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Palestinian Leader Blasts U.S. Veto of UN Resolution Condemning Israel West Bank Settlements

Salam Fayyad surrounded by media

Palestinian Prime Minister Salam Fayyad is surrounded by media and supporters as he visits a school in the West Bank village of Dahiat Al-Barid on the outskirts of Jerusalem, Tuesday, Nov. 2, 2010. (AP Photo/Majdi Mohammed)

JENIN, West Bank -- The Palestinian prime minister on Sunday angrily denounced the U.S. veto of a United Nations resolution condemning Israel's West Bank settlements and offered to form a unity government with the rival Hamas militant group.

The comments reflected the Palestinians' frustration over U.S.-led peace efforts, which have made little headway during President Barack Obama's term in office.

During a trip to this West Bank town, Prime Minister Salam Fayyad urged the Americans to "reconsider their approach" after vetoing a Security Council resolution that would have declared Israeli settlements in the West Bank and east Jerusalem to be illegal. The measure was supported by the council's 14 other members.

"The Americans have chosen to be alone in disrupting the internationally backed Palestinian efforts," Fayyad said in an interview with The Associated Press.

The Palestinians, along with the international community, say Israeli settlements on occupied lands claimed by the Palestinians are illegal. At Friday's Security Council meeting, the U.S. said it agreed with this position, but did not believe the United Nations is the appropriate place to resolve the dispute.

Palestinian officials quoted Obama as telling them that if he had gone forward with the measure, Israel's supporters in Congress had threatened to withhold financial aid to the Palestinians.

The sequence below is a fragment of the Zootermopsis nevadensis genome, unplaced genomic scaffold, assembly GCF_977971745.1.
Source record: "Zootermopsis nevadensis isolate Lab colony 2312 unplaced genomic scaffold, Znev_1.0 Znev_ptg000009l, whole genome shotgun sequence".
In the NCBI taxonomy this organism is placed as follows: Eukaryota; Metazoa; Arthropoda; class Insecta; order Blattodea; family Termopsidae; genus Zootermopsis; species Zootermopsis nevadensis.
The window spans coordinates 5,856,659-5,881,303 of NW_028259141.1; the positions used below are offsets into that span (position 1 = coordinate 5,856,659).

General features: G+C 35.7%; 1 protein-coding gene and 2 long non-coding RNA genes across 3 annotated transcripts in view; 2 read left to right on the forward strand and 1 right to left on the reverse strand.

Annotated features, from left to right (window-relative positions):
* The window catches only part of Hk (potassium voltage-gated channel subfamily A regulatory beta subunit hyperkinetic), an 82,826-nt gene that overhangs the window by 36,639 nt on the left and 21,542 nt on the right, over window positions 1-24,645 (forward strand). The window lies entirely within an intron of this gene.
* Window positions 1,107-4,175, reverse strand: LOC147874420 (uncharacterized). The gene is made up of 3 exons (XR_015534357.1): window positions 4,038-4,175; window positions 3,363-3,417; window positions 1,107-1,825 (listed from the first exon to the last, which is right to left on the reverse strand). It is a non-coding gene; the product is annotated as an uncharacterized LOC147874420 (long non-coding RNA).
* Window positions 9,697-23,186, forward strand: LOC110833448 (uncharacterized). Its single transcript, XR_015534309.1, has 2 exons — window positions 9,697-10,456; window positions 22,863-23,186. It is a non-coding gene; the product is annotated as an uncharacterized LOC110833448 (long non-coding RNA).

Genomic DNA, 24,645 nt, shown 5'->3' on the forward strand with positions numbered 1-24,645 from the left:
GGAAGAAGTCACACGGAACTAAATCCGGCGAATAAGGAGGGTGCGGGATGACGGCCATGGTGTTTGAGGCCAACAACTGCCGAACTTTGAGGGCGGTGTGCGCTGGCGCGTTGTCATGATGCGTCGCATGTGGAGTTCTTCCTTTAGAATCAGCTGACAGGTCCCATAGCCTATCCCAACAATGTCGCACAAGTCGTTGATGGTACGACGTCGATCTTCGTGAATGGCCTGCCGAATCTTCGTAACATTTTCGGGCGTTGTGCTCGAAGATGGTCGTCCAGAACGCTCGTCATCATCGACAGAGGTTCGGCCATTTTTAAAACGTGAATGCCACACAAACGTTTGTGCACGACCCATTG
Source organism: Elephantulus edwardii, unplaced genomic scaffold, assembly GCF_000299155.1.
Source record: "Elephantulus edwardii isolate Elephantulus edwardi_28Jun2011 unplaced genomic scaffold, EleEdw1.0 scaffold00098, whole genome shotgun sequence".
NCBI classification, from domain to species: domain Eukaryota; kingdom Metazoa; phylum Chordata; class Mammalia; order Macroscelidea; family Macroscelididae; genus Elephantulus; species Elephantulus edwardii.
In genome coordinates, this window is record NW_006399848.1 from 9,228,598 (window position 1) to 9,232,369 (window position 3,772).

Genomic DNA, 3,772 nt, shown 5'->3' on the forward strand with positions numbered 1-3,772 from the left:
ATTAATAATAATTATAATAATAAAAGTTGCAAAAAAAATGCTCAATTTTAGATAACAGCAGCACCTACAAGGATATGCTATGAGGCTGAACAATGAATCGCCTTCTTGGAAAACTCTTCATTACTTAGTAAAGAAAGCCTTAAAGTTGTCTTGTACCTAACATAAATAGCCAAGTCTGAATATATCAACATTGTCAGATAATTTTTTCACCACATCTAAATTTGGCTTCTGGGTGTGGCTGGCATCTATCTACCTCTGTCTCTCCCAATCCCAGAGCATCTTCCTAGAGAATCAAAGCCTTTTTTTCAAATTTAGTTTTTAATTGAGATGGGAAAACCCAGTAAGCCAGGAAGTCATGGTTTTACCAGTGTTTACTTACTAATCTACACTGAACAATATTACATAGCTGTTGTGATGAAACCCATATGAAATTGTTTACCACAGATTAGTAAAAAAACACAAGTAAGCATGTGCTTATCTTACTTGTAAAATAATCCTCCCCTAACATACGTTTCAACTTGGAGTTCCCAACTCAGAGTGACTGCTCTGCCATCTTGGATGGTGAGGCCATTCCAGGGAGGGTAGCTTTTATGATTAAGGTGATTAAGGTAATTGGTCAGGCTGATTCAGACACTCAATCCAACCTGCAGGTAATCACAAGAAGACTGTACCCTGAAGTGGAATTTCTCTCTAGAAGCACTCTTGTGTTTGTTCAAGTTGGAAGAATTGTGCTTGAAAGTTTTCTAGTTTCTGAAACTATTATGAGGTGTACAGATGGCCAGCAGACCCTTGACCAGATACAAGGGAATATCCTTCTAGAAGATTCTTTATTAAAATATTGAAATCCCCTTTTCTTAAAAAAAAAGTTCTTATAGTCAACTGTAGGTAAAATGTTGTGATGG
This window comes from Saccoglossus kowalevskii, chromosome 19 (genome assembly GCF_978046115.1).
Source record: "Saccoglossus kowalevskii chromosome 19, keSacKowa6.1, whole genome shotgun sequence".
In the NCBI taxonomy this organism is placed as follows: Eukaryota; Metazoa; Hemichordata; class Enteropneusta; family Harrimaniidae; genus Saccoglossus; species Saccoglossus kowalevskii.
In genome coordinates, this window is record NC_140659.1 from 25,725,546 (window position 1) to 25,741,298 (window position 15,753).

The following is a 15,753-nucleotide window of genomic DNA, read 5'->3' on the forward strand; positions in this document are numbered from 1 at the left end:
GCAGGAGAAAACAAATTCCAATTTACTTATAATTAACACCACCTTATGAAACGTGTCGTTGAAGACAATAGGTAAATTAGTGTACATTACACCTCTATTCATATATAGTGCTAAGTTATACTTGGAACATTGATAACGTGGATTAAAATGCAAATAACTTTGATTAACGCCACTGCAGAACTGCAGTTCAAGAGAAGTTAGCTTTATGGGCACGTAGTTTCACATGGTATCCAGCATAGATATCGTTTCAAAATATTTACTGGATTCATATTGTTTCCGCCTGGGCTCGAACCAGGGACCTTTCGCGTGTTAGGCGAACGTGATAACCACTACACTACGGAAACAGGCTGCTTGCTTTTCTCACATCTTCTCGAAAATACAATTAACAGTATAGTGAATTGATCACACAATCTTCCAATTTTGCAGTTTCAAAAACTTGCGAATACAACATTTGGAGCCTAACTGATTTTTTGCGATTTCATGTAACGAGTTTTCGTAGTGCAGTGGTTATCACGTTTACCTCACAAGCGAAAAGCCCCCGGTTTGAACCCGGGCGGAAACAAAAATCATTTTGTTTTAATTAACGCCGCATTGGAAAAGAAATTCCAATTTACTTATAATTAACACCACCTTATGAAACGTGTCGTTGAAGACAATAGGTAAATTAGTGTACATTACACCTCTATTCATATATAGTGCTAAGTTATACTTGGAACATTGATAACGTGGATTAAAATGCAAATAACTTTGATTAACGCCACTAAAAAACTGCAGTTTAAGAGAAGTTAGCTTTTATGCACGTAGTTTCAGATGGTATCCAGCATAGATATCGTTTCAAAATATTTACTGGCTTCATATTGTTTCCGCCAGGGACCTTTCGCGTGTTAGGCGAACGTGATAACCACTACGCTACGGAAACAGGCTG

"I found this offensive," Fayyad said. "We are not willing to compromise our national enterprise for a fistful of dollars, however big or small."

The Palestinians receive more than $200 million a year in direct financial assistance from the U.S., making Washington the largest individual donor to Fayyad's government.

U.S.-backed peace talks broke down in late September, just three weeks after their launch, after a limited Israeli freeze on settlement construction ended. The Palestinians have refused to talk if Israel continues to build homes for Jews on the land the Palestinians seek for their future state, calling it a sign of bad faith.

With peace talks stalled and calls for democracy rising throughout the Middle East, Fayyad's boss, President Mahmoud Abbas, said this month he would hold overdue general elections in September.

But the Hamas militant group, which controls the Gaza Strip, the other territory claimed by the Palestinians, has said it would boycott the vote unless there is reconciliation first. Hamas won a parliamentary election in 2006, and a year later violently routed Abbas' forces and seized full control of Gaza.

Abbas has since appeared to backpedal, saying elections could not be held without Gaza.
Seeking to resolve the deadlock, Fayyad proposed forming a unity government with Hamas in order to hold the election on time.

The details of Fayyad's plan appeared vague but proposed leaving much of the status quo in place. He said Hamas could retain security control in Gaza under his proposal as long as it preserved a cease-fire with Israel. Fayyad would continue to govern from the West Bank, and would work with Hamas to place both territories under a single governing authority.

"The split has been too long and should not continue, and it won't end by itself. We need to move to end the split," Fayyad said.

Fayyad refused to say who might lead the unity government, saying this would have to be worked out in negotiations. He said that as long as Hamas, which has fired thousands of rockets at Israel, agrees to maintain calm, all other issues could be resolved.

In Gaza, Hamas officials refused to comment, saying they needed more details on Fayyad's plan.
Any unity government would likely end any hopes of reviving Mideast peace talks. Israel and the international community have said there will be no dealings with Hamas until it formally renounces violence and recognizes Israel's right to exist.

Palestinian officials in the West Bank appear willing to take this risk, saying they have little faith the U.S. can revive negotiations in any case.